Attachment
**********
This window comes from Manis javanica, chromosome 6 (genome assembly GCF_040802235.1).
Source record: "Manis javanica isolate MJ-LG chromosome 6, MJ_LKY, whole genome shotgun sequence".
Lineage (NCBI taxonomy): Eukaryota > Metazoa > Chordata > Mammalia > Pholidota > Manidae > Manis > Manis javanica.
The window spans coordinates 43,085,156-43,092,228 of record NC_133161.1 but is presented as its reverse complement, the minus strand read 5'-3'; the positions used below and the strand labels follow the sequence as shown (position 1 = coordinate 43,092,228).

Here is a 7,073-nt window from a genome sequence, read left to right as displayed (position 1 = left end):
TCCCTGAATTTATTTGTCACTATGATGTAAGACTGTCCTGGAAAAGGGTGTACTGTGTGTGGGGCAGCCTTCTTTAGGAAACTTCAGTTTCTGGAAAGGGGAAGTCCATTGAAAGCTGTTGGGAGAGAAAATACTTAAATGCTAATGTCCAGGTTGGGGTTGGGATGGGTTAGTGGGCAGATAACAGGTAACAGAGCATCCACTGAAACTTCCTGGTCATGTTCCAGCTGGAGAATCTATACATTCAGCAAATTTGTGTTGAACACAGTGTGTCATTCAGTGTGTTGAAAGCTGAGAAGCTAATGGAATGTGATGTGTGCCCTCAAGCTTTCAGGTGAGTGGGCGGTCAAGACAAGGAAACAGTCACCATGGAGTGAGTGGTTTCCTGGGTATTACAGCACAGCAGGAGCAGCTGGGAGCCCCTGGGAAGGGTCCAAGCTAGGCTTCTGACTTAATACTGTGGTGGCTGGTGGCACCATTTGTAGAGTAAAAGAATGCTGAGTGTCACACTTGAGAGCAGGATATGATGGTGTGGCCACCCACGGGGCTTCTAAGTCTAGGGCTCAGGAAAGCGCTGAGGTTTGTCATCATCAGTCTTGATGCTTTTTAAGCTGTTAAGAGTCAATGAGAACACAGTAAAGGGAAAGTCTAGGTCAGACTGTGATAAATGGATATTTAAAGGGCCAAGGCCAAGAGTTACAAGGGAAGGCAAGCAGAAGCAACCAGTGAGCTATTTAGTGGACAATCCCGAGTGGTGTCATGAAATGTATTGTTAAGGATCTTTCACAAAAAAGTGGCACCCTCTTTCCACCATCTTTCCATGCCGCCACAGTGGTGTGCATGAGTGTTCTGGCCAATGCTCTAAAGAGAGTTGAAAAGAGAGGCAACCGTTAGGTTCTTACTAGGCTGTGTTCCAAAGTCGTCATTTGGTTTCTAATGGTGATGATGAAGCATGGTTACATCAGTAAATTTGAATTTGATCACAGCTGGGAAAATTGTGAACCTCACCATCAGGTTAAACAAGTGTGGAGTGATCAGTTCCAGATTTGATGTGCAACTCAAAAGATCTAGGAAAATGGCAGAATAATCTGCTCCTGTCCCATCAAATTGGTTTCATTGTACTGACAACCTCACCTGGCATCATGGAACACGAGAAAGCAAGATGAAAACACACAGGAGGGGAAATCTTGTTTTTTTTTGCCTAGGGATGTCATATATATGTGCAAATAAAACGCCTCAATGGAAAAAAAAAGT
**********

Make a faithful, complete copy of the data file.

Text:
This window comes from Manis javanica, chromosome 6 (genome assembly GCF_040802235.1).
Source record: "Manis javanica isolate MJ-LG chromosome 6, MJ_LKY, whole genome shotgun sequence".
Lineage (NCBI taxonomy): Eukaryota > Metazoa > Chordata > Mammalia > Pholidota > Manidae > Manis > Manis javanica.
The window spans coordinates 43,085,156-43,092,228 of record NC_133161.1 but is presented as its reverse complement, the minus strand read 5'-3'; the positions used below and the strand labels follow the sequence as shown (position 1 = coordinate 43,092,228).

Here is a 7,073-nt window from a genome sequence, read left to right as displayed (position 1 = left end):
TCCCTGAATTTATTTGTCACTATGATGTAAGACTGTCCTGGAAAAGGGTGTACTGTGTGTGGGGCAGCCTTCTTTAGGAAACTTCAGTTTCTGGAAAGGGGAAGTCCATTGAAAGCTGTTGGGAGAGAAAATACTTAAATGCTAATGTCCAGGTTGGGGTTGGGATGGGTTAGTGGGCAGATAACAGGTAACAGAGCATCCACTGAAACTTCCTGGTCATGTTCCAGCTGGAGAATCTATACATTCAGCAAATTTGTGTTGAACACAGTGTGTCATTCAGTGTGTTGAAAGCTGAGAAGCTAATGGAATGTGATGTGTGCCCTCAAGCTTTCAGGTGAGTGGGCGGTCAAGACAAGGAAACAGTCACCATGGAGTGAGTGGTTTCCTGGGTATTACAGCACAGCAGGAGCAGCTGGGAGCCCCTGGGAAGGGTCCAAGCTAGGCTTCTGACTTAATACTGTGGTGGCTGGTGGCACCATTTGTAGAGTAAAAGAATGCTGAGTGTCACACTTGAGAGCAGGATATGATGGTGTGGCCACCCACGGGGCTTCTAAGTCTAGGGCTCAGGAAAGCGCTGAGGTTTGTCATCATCAGTCTTGATGCTTTTTAAGCTGTTAAGAGTCAATGAGAACACAGTAAAGGGAAAGTCTAGGTCAGACTGTGATAAATGGATATTTAAAGGGCCAAGGCCAAGAGTTACAAGGGAAGGCAAGCAGAAGCAACCAGTGAGCTATTTAGTGGACAATCCCGAGTGGTGTCATGAAATGTATTGTTAAGGATCTTTCACAAAAAAGTGGCACCCTCTTTCCACCATCTTTCCATGCCGCCACAGTGGTGTGCATGAGTGTTCTGGCCAATGCTCTAAAGAGAGTTGAAAAGAGAGGCAACCGTTAGGTTCTTACTAGGCTGTGTTCCAAAGTCGTCATTTGGTTTCTAATGGTGATGATGAAGCATGGTTACATCAGTAAATTTGAATTTGATCACAGCTGGGAAAATTGTGAACCTCACCATCAGGTTAAACAAGTGTGGAGTGATCAGTTCCAGATTTGATGTGCAACTCAAAAGATCTAGGAAAATGGCAGAATAATCTGCTCCTGTCCCATCAAATTGGTTTCATTGTACTGACAACCTCACCTGGCATCATGGAACACGAGAAAGCAAGATGAAAACACACAGGAGGGGAAATCTTGTTTTTTTTTGCCTAGGGATGTCATATATATGTGCAAATAAAACGCCTCAATGGAAAAAAAAAGT